Graham Reid | | 2 min read
Rock culture is littered with albums which were never released (either at the insistence of the artist or the record company), sidelined in favour of other projects or simply existed in the world of rumour.
There have also been albums released which were not what people initially believed they were: Canadian band Klaatu for example who got a long way when people thought they were the Beatles anonymously reformed.
As Bob Dylan's Bootleg Series has shown, just that one man had albums worth of material in the can which has only in recent decades started to see the light of day. And Ryan Adams just seems to enjoy emptying his vaults sometimes too. His latest self-titled album was recorded after he ditched 16 other songs recorded with Glyn Johns.
This colourfully illustrated 250-page hardback is subtitled "Unreleased Records by the World's Greatest Musicians" and lists among missing albums those by the Rolling Stones, Hendrix, Pink Floyd, Bowie, Dusty Springfield, Neil Young (of course), the Clash, U2 . . .
Moving through the decades from the Sixties we get the background to the artist/album and circumstances, a brief note on "What Happened Next . . ." and an equally short one "Will It Ever Happen?"
And here's the problem.
Much of "Will It Ever Happen?" already has as the internet offers bootlegs, or the artists themselves are revisiting and releasing the albums, or including "lost" tracks on expanded edition CDs and box sets.
The Beach Boys' SMiLE, for example, exists in so many official versions of outtakes and rehearsals these days as to be bewildering. Many of the albums mentioned were never actually completed (Hendrix's Black Gold, Jeff Buckley's My Sweetheart the Drunk) but enough tracks have emerged for us to get the picture.
The Who's Lifehouse is available in a number of versions and revisions.
Most of the Beatles tracks mentioned here have appeared in subsequent years on the Anthology or the BBC sessions, although the whole rooftop album remains a tantalising possibility in the absence of a reissue of the Let It Be film (with a tie-in double disc of sessions perhaps?)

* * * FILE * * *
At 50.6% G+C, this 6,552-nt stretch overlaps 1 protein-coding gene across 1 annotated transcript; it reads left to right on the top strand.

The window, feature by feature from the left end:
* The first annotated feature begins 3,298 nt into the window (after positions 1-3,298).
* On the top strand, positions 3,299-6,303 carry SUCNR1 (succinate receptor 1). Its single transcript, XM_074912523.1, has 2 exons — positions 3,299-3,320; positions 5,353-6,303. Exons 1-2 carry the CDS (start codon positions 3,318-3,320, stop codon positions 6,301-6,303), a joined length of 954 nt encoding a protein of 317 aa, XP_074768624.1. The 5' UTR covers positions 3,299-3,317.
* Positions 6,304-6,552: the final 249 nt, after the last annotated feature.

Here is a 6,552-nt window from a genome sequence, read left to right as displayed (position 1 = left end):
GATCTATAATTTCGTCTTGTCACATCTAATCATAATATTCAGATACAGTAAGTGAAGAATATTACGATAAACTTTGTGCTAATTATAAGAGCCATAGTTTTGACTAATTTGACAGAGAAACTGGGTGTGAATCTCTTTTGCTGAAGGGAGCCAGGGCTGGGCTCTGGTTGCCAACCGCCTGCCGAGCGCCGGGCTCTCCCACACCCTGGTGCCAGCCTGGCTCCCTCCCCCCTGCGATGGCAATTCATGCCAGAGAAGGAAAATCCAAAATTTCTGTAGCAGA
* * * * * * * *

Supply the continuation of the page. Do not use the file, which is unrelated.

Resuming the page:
Others like Beck's Song Reader were never recorded and in that instance deliberately only existed in sheet music form (although recently an album appeared of versions by Juanes, Jack White, Norah Jones, Jarvis Cocker and others, including Beck himself).
And given the little we've heard -- or heard of -- from Pink Floyd's Household Objects album loosely slated for the mid Seventies (they used no actual instruments just as the title says) you wouldn't really want it.
Well intentioned but very distracting here are the contemporary inventions of cover art for these "lost" albums. Few leap out and make you think that is exactly what the artist might have chosen.
Some aren't bad though, especially when they use period photos (as on the cover for Springsteen's Ties That Bind around The River era) or allude to the artists' intentions at the time, as in this for the Beatles abandoned Get Back.
Still, this is an interesting if hardly essential read and the final pages are devoted to those album "Not Coming Soon" and another on ones you did hear eventually (Big Stars' 3rd/Sister Lovers, Diana Ross' Diana album as produced by Chic, Prince's Black Album, the Gunners' Chinese Democracy and Wilco's Yankee Hotel Foxtrot among them).
The birthday present for your mate who goes to pub quiz music nights. Or for yourself if the margins and arcane aspects of rock culture ring your bell.